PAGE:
Integrated Project funded by the
European Community,
Framework Programme 6

coordinated by the
for Molecular Medicine (MDC)

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Model Systems

  • Zebrafish embryos have emerged as an attractive model to study kidney development. Nick Hastie has a medium size fish facility supported by 2 full-time assistants. His lab has generated GFP-transgeneic reporter strains to mark specific renal cell types and to follow lineage commitment. Here, he will perform a pilot mutageneisis screen to identify genes that regulate renal development.
  • Xenopus is another lower vertebrate model that represents a simple model of nephron development. André Brändli has extensive experience using this model system to study key genes in renal development and he runs the largest state-of-the-art Xenopus facility in Switzerland. Here, we will establish a gene expression atlas of the developing and the adult kidney by large scale in situ hybridzation to map expression of Xenopus orthologues of genes expressed in the mammalian kidney.
  • Mice are the higher vertebrate model of choice to perform genetic manipulation and test gene function in vivo. Approximately half the participating groups have experience in generating mouse models. Here, we will use both systematic mutagenesis and candidate gene targeting to explore disease genes. In systematic approaches Roger Cox will use ENU mutagenesis in mice and sperm to produce models at large scale. In terms of candiadate genes, many partners will apply gene inactivation to study loss of gene function; generate GFP-reporter lines to map cell fate during development, and use tissue-secific overexpression to dissect the contribution of genes to disease processes in glomerulosclerosis and tubular acidosis. Nick Hastie and Andreas Schedl will develop novel murine cell line and organ cultures as alternative experimental systems to study renal development and function.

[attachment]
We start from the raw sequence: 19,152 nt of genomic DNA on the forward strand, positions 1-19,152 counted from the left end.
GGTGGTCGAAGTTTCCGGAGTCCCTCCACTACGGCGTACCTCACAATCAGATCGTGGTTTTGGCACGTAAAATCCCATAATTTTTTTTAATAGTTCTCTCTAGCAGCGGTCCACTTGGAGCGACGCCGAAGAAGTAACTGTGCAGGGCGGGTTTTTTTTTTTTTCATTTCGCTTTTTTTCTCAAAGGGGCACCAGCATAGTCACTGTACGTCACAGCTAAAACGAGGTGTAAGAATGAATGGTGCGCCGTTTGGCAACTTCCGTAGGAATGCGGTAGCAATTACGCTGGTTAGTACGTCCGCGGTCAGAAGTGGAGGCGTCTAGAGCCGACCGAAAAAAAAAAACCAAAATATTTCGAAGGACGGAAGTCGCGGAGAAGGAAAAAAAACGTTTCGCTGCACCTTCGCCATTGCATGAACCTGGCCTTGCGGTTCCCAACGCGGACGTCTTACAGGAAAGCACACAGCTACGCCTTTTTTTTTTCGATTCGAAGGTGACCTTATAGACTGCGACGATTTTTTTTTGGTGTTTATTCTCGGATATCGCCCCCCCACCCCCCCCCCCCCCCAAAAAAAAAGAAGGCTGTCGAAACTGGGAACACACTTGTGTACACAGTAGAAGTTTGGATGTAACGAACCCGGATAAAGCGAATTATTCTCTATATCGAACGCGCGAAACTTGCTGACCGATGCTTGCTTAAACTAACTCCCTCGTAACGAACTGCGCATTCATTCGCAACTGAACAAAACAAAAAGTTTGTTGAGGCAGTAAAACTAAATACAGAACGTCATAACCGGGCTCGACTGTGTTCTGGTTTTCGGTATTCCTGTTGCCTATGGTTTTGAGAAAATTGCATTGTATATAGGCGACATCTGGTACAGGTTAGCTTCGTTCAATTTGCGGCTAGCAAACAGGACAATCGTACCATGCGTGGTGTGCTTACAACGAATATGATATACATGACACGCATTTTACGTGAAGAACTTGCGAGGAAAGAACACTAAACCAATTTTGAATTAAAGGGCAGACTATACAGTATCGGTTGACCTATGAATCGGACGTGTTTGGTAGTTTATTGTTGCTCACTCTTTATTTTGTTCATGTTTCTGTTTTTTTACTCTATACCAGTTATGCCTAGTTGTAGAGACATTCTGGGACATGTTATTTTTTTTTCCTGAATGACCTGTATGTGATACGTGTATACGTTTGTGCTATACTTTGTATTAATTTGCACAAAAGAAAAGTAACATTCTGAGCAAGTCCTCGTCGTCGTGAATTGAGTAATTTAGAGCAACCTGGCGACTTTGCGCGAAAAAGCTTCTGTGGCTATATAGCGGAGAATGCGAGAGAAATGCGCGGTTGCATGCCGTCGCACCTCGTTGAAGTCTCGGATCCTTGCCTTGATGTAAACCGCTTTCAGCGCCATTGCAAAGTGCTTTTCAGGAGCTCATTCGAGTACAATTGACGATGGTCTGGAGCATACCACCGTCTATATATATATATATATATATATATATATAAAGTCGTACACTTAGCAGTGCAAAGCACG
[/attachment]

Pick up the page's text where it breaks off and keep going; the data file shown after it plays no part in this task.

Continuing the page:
• Rats offer disease models that recapitulate many features of genetic complexity and pathophysiology of disease processes seen in patients. Giuseppe Remuzzi and Friedrich Luft will use spontaneous rat models of proteinuric renal injury and transgenic rat models of hypertension induced renal damage to analyze candidate genes in common renal injury processes.
  last update 23.04.2008, by Chris Tindal